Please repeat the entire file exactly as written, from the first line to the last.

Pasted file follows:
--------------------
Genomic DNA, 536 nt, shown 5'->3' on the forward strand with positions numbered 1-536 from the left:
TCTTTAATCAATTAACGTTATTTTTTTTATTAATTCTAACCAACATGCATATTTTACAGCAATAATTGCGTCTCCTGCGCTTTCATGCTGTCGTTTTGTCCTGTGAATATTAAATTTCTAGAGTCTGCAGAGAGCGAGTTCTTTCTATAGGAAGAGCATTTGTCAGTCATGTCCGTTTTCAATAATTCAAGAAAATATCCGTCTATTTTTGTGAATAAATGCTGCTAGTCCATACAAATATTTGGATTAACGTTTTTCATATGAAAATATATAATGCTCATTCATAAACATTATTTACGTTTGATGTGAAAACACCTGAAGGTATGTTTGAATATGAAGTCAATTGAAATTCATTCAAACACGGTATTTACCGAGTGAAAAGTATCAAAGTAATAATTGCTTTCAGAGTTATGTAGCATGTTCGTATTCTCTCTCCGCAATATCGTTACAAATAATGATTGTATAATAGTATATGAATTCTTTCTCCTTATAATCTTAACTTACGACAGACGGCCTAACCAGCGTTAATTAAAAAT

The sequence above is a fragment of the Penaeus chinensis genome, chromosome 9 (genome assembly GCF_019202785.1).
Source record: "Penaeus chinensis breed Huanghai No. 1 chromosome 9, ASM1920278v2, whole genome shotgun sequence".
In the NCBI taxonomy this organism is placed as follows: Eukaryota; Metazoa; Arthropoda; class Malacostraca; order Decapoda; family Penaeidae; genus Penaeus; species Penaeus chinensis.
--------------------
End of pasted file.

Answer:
Genomic DNA, 536 nt, shown 5'->3' on the forward strand with positions numbered 1-536 from the left:
TCTTTAATCAATTAACGTTATTTTTTTTATTAATTCTAACCAACATGCATATTTTACAGCAATAATTGCGTCTCCTGCGCTTTCATGCTGTCGTTTTGTCCTGTGAATATTAAATTTCTAGAGTCTGCAGAGAGCGAGTTCTTTCTATAGGAAGAGCATTTGTCAGTCATGTCCGTTTTCAATAATTCAAGAAAATATCCGTCTATTTTTGTGAATAAATGCTGCTAGTCCATACAAATATTTGGATTAACGTTTTTCATATGAAAATATATAATGCTCATTCATAAACATTATTTACGTTTGATGTGAAAACACCTGAAGGTATGTTTGAATATGAAGTCAATTGAAATTCATTCAAACACGGTATTTACCGAGTGAAAAGTATCAAAGTAATAATTGCTTTCAGAGTTATGTAGCATGTTCGTATTCTCTCTCCGCAATATCGTTACAAATAATGATTGTATAATAGTATATGAATTCTTTCTCCTTATAATCTTAACTTACGACAGACGGCCTAACCAGCGTTAATTAAAAAT

The sequence above is a fragment of the Penaeus chinensis genome, chromosome 9 (genome assembly GCF_019202785.1).
Source record: "Penaeus chinensis breed Huanghai No. 1 chromosome 9, ASM1920278v2, whole genome shotgun sequence".
In the NCBI taxonomy this organism is placed as follows: Eukaryota; Metazoa; Arthropoda; class Malacostraca; order Decapoda; family Penaeidae; genus Penaeus; species Penaeus chinensis.